According to a New York Times investigation, Goldman Sachs has been intentionally raising the global cost of aluminum in a brazen manipulation of the commodities market that screws consumers worldwide.
Over the past three years, Goldman has raised the price of aluminium by buying a huge warehouse and intentionally slowing down service so they could charge higher storing fees. These fees, handed down to consumers, have netted Goldman Sachs over $5 billion. And there's nothing illegal about it.
When Goldman Sachs bought Metro International, a massive storage company responsible for holding metals like aluminum in its Michigan facilities, its ability send out metals to other companies began to slow down. This change in service distorted the market and drove up the price of aluminum worldwide as the price of the extra storage fees was handed down to the consumer. And who benefited greatly from the rise in the price of aluminum? Goldman Sachs, which is trading heavily in aluminum.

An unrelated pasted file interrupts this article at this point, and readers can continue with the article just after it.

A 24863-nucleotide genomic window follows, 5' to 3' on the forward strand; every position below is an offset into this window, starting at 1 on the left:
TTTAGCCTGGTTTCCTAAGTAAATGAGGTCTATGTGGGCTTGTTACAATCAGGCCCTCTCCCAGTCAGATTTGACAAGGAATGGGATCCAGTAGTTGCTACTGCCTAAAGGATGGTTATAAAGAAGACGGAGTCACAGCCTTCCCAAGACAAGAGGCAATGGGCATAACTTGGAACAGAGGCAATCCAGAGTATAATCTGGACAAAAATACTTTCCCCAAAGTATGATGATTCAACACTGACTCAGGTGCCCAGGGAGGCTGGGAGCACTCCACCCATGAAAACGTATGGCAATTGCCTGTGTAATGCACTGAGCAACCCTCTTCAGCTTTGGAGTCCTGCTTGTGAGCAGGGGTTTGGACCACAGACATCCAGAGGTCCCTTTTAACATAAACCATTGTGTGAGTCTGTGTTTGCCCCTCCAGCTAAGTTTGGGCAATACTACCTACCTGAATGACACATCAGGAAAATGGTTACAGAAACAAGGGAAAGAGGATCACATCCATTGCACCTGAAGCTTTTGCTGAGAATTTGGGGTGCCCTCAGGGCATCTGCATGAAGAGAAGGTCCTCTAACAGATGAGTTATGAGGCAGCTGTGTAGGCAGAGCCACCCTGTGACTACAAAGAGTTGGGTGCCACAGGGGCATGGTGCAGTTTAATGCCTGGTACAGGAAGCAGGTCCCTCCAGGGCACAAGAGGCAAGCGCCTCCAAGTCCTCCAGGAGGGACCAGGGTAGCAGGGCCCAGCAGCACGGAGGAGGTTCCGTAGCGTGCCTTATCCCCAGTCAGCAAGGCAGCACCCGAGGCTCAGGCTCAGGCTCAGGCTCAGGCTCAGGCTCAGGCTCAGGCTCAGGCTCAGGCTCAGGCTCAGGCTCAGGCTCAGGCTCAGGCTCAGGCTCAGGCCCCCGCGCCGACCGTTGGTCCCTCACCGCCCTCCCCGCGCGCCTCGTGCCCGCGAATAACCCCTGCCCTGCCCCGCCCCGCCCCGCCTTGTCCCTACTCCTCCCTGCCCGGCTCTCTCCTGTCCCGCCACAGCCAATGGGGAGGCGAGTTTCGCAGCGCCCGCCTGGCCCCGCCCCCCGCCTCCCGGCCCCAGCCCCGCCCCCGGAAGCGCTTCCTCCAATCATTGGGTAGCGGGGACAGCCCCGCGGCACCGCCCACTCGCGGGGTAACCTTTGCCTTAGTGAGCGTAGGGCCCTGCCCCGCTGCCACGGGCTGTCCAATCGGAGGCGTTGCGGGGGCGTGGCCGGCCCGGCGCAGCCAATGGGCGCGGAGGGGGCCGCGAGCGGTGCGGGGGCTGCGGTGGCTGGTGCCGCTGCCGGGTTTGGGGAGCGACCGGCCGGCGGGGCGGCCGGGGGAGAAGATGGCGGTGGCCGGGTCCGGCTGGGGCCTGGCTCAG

Existing regulations force storage companies to keep their aluminum moving (you wouldn't want someone hoarding the world Coke cans). So how did Goldman Sachs get around it? By simply moving the aluminum from one warehouse to another.
A former employee described the process of tediously moving aluminum back and forth all day:
Anthony Stuart, a forklift team leader at the Mount Clemens warehouse until 2012, said he and his nephew — who worked at a Metro warehouse about six miles away in Chesterfield Township — occasionally asked drivers to pass messages back and forth between them.
“Sometimes I’d talk to my nephew on the weekend, and we’d joke about it,” Mr. Stuart said. “I’d ask him ‘Did you get all that metal we sent you?’ And he’d tell; me ‘Yep. Did you get all that stuff we sent you?’ ”
Regulators are busy trying to catch up to the manipulation of commodities that banks like Goldman Sachs is making a fortune off of, but the banks always seem one step ahead. Now Goldman Sachs, JP Morgan, and BlackRock have bought over 80% of the world's copper on behalf of their investors and will begin moving it to warehouses much like Goldman did with aluminum. Companies are now fearful that the prices of copper will soar, and consumers will carry even more of the burden.